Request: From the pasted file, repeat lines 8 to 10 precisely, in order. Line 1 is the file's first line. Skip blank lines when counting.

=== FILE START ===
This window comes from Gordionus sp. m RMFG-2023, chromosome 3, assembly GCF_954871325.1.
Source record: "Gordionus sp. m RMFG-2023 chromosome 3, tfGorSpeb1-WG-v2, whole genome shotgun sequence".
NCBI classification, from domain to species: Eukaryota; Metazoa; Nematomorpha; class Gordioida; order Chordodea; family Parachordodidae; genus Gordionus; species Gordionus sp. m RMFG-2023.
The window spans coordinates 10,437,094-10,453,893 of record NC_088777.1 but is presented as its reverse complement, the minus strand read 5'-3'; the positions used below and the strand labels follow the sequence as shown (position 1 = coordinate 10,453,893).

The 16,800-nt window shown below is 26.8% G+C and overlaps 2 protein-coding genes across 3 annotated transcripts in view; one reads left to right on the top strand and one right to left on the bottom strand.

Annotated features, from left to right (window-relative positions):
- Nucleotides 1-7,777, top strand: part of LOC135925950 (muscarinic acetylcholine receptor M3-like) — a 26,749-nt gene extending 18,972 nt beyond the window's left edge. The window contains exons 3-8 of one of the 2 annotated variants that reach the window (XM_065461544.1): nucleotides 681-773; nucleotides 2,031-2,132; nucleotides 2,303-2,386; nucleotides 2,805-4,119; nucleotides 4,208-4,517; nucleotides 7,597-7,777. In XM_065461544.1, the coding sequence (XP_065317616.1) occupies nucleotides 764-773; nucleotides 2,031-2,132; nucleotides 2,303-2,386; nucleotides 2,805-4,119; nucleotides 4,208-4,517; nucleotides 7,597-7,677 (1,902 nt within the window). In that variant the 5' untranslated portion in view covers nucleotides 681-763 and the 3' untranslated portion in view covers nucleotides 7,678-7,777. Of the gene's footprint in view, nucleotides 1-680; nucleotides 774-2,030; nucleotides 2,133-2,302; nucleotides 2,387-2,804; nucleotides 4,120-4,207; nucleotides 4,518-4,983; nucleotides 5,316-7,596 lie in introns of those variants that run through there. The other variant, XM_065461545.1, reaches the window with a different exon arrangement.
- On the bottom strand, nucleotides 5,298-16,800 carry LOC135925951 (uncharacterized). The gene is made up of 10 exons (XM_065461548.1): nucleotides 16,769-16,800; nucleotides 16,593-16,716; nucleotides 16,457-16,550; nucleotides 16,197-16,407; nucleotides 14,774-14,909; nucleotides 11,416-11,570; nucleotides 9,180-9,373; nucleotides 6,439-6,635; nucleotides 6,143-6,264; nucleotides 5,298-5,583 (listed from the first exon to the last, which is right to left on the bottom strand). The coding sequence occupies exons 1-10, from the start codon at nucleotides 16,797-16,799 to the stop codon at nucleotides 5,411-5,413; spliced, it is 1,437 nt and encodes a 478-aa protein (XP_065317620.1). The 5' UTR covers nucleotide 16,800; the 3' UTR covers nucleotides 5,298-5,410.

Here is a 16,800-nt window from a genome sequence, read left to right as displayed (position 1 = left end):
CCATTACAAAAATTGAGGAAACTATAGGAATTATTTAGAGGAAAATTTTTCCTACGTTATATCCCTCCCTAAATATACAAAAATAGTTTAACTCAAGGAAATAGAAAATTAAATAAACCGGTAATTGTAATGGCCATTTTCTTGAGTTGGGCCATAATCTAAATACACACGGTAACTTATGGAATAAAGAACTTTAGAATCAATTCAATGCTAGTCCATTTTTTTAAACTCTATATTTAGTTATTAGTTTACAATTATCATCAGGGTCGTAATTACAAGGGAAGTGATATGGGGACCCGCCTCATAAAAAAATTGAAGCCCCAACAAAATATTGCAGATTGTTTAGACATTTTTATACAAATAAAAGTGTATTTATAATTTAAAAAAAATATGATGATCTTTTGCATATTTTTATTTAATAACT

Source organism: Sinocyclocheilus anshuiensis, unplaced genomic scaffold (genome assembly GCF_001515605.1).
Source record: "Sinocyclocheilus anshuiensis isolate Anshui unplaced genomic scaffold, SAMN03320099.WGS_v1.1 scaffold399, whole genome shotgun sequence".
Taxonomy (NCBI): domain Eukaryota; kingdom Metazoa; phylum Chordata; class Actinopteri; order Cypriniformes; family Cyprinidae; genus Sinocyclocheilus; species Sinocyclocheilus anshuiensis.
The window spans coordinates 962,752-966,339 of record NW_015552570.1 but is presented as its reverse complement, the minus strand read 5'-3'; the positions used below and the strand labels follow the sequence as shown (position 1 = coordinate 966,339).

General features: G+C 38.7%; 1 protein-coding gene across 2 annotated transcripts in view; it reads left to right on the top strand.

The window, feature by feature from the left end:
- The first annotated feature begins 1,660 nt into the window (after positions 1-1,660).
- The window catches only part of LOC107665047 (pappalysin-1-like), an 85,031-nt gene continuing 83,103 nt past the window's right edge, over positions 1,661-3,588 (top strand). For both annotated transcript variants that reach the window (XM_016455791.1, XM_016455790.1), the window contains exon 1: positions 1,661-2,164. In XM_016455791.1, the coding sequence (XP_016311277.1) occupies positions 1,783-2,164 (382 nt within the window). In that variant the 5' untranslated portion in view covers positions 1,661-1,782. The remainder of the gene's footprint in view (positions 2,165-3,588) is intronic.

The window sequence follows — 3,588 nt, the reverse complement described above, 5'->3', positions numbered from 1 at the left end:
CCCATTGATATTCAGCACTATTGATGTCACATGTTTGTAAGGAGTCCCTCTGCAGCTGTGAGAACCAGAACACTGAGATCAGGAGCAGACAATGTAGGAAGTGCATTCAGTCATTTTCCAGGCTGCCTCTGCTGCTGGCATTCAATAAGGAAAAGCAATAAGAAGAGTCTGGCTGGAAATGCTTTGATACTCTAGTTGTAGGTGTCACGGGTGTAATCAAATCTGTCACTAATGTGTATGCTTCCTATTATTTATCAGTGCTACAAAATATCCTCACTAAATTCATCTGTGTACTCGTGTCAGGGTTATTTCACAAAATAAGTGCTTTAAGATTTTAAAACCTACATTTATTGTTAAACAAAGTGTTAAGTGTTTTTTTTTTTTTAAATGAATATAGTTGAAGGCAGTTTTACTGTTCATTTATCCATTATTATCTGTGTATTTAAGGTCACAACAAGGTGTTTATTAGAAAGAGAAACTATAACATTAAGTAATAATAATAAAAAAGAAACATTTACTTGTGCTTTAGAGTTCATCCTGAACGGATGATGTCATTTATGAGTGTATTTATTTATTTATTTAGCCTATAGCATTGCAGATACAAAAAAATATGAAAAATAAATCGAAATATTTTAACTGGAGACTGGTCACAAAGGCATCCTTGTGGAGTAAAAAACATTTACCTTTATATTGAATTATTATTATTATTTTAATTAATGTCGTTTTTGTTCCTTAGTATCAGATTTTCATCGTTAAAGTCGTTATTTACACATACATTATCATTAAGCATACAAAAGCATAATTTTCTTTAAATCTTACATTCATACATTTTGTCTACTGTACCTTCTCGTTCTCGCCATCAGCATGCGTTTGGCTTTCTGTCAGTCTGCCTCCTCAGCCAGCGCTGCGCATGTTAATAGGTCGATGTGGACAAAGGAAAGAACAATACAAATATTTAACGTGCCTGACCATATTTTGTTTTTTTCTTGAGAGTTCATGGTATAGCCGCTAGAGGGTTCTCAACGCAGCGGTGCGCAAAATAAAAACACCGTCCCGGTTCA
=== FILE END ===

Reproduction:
- On the bottom strand, nucleotides 5,298-16,800 carry LOC135925951 (uncharacterized). The gene is made up of 10 exons (XM_065461548.1): nucleotides 16,769-16,800; nucleotides 16,593-16,716; nucleotides 16,457-16,550; nucleotides 16,197-16,407; nucleotides 14,774-14,909; nucleotides 11,416-11,570; nucleotides 9,180-9,373; nucleotides 6,439-6,635; nucleotides 6,143-6,264; nucleotides 5,298-5,583 (listed from the first exon to the last, which is right to left on the bottom strand). The coding sequence occupies exons 1-10, from the start codon at nucleotides 16,797-16,799 to the stop codon at nucleotides 5,411-5,413; spliced, it is 1,437 nt and encodes a 478-aa protein (XP_065317620.1). The 5' UTR covers nucleotide 16,800; the 3' UTR covers nucleotides 5,298-5,410.

Here is a 16,800-nt window from a genome sequence, read left to right as displayed (position 1 = left end):
CCATTACAAAAATTGAGGAAACTATAGGAATTATTTAGAGGAAAATTTTTCCTACGTTATATCCCTCCCTAAATATACAAAAATAGTTTAACTCAAGGAAATAGAAAATTAAATAAACCGGTAATTGTAATGGCCATTTTCTTGAGTTGGGCCATAATCTAAATACACACGGTAACTTATGGAATAAAGAACTTTAGAATCAATTCAATGCTAGTCCATTTTTTTAAACTCTATATTTAGTTATTAGTTTACAATTATCATCAGGGTCGTAATTACAAGGGAAGTGATATGGGGACCCGCCTCATAAAAAAATTGAAGCCCCAACAAAATATTGCAGATTGTTTAGACATTTTTATACAAATAAAAGTGTATTTATAATTTAAAAAAAATATGATGATCTTTTGCATATTTTTATTTAATAACT